Saturday, April 12, 2008

A Town, by Any Other Name...

I love to drive. It's just fun and good thinking, plotting, rewriting-in-your-head time. It's good for the spirit, I think to just go somewhere.

Now, I'm not talking dash around town errands, I'm talking driving. As in three hours or more of straight, curvy, or downright mountainous open road. That kind of driving.

The only problem with it for an author, or any creative type I think, is that it's sometimes hard to stay focused on where you're actually going. The road I drove the other day to go meet friends for a plotting marathon was just so gorgeous. I kept thinking, "Oh, I'd like to take a picture of that!" or "Ooooh, look at the llama!" (yes, I did see a llama.)

What really got me though were the names. How can you not be totally distracted by a town named Fair Chance? Who got a chance? The settlers? And what made it more fair than where they'd been? You see how this goes with me. I wonder these things.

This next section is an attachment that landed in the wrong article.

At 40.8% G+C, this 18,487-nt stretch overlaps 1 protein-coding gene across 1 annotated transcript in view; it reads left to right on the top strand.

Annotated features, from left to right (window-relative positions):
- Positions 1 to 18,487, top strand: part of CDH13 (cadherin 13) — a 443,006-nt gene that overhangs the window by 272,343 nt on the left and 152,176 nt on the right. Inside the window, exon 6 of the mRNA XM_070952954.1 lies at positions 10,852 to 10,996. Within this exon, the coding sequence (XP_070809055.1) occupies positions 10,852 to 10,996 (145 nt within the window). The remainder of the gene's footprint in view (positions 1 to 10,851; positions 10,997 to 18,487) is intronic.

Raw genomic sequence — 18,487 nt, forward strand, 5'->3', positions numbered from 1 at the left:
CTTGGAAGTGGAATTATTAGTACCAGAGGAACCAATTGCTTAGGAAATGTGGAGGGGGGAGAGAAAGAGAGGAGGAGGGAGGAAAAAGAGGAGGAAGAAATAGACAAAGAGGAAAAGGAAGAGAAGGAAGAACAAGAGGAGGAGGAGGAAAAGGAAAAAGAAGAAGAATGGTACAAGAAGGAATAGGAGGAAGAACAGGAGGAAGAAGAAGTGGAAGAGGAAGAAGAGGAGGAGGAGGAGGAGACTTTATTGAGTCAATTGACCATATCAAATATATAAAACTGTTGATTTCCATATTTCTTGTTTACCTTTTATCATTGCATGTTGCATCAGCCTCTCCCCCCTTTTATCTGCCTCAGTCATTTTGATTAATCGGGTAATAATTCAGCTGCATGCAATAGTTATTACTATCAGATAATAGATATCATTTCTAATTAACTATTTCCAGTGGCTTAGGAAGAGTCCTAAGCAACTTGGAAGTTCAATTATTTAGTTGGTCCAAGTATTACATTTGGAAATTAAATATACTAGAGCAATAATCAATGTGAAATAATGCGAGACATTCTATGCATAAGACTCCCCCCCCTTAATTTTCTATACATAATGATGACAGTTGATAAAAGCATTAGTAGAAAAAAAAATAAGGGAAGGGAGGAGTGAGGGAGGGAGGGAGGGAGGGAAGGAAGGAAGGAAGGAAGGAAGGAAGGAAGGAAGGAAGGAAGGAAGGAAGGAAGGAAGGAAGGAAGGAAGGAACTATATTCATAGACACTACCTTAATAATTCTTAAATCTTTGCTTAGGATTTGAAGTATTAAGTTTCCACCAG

And then there's Cheat Lake. Is it named for the Cheat family, or did someone throw a cheat IN it and from there on, it became that "place they throw cheats into" and from there to Cheat Lake.

And the road names. OMGosh. Squirrel Level Road. Okay the visual images on that one are just hard to beat. Same with Pitch Kettle Road. Now I'm sure that originally this was the road where the locals set up the pitch kettle - which stinks - away from town and all that. However the mental image of people tossing cauldrons just won't leave my mind every time I see it.

Saltwell. Did someone salt the well or was the well already salty? Shade Hollow Road. Did someone see a ghost or is it just really shady and runs through a hollow? Ices Ferry. Did the family Ices run the ferry or did the ferry ice over every winter and get this moniker that way?

Sometimes when we put our reader hats on, or viewing hats for the movies, we shake our heads over the names people use for places. We sometimes shake our heads over the names for the charcters too. "Common Wisdom" says don't name them anything unusual. Okay. So how come one of the characters on CSI Miami is Nathalia Boa Vista? NOT simple.